Fitch's Downgrade of Chicago's Credit affects all
Most Chicagoans are probably more upset about the city losing the title of “Tallest Building in North America” than they are at the news that Fitch Ratings downgraded the city’s credit rating – if they’re even aware of the latter.
While both are a knock to the city's pride, the downgrade has very real short- and long-term implications for all who call Chicago home.
Fitch, in its report, expressed concern over the city's pension obligations and other recurring liabilities. The ratings company calculated the tax increase Chicago would need to cover its expenses in 2014 and concluded that “the overall impact to an individual payer would be a 35 percent tax increase.”
That proscribed increase does not mean city leaders will actually increase property taxes in the coming year, but it's worth mentioning that owners in Chicago saw a 17 percent tax increase in 2013, when the city's credit rating hadn't yet begun its descent. With the news of Monday's credit downgrade, a tax increase seems inevitable.
But even an anticipated tax hike doesn't translate to immediate impact.
“Taxpayers aren't going to feel it right away,” says Brian Bernardoni, senior director of government affairs and public affairs at the Chicago Association of Realtors.
Property taxes are paid on a one-year delay, so property owners in Chicago just paid their 2012 taxes in August of this year. Any increases brought on by Fitch's recommendations wouldn't hit Chicago checkbooks until late next summer, when tax bills go out again. And when those increases hit property owners, they will also hit Chicagoans who don't have equity in their homes.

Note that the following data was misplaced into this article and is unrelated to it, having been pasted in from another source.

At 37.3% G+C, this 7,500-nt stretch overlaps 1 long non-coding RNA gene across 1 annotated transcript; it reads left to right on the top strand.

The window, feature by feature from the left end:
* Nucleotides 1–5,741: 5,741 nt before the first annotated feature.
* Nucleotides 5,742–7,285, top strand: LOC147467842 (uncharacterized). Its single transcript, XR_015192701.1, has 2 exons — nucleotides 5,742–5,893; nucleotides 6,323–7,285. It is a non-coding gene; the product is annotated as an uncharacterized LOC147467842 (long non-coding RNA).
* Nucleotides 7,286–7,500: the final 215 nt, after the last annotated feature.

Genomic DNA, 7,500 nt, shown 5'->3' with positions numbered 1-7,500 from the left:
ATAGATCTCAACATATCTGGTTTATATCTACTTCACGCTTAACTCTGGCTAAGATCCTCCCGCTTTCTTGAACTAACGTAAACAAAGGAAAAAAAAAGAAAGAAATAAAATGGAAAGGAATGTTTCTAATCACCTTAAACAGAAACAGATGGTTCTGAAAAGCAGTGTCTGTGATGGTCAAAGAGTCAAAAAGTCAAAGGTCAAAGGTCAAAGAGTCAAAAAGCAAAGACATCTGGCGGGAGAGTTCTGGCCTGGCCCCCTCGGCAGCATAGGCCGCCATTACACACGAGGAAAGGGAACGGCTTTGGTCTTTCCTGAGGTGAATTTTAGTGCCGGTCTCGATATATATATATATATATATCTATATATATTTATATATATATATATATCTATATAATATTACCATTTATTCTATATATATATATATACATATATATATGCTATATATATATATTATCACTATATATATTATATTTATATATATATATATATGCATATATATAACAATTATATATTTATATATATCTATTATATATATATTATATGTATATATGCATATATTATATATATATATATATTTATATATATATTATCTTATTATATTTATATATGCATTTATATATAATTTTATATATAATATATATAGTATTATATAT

“The apartment owner is going to raise rent, potentially, because property taxes are a pass-through,” Bernardoni said.
In addition to rising housing costs, the downgrade could also affect how far a dollar goes in Chicago. Businesses consider a city's economic health when considering relocation or expansion, and potentially unstable tax environments do not translate to welcome signs for new businesses.
John Kmiecik, a real estate agent who has worked in Chicago and the area for more than 35 years, says that even if a business wants to open in the city, banks may take Chicago's downgrade as a reason for pause. “Lenders might be thinking twice or three times or even four times before looking at potential credit availability for commercial properties.”
The strain on businesses isn't reserved for those trying to expand or move to Chicago.
“I think where the impact could likely be felt is with small businesses that don't have a lot of elasticity in the pricing of their wares,” Bernardoni said. Small businesses may not be able to pass on an increased tax burden to consumers, which means eating those costs amid already thin profit margins.
While the implications of Fitch's downgrade don't look good for anyone in Chicago, comparisons to the dire straits of communities such as Detroit or Stockton are premature.
Kmiecik says it's important to look at the potential affects in context. “People are always going to complain about property taxes. You can go into the communities that have somewhat lower property taxes, but I'm not sure that the services, county or municipal, are going to be as good.”
News of Chicago's downgrade will likely fade as the end of the year approaches. As Bernardoni sees it, the credit downgrade won't stay in Chicago's collective memory. “People are ultimately going to be more pissed off about getting a red-light ticket or a speeding ticket.”
But in six months, when tax assessment begin arriving in mailboxes around the city and the cost of renting begins to creep up, residents should think back to Fitch's downgrade and, if nothing else, understand why they are paying more to live in Chicago.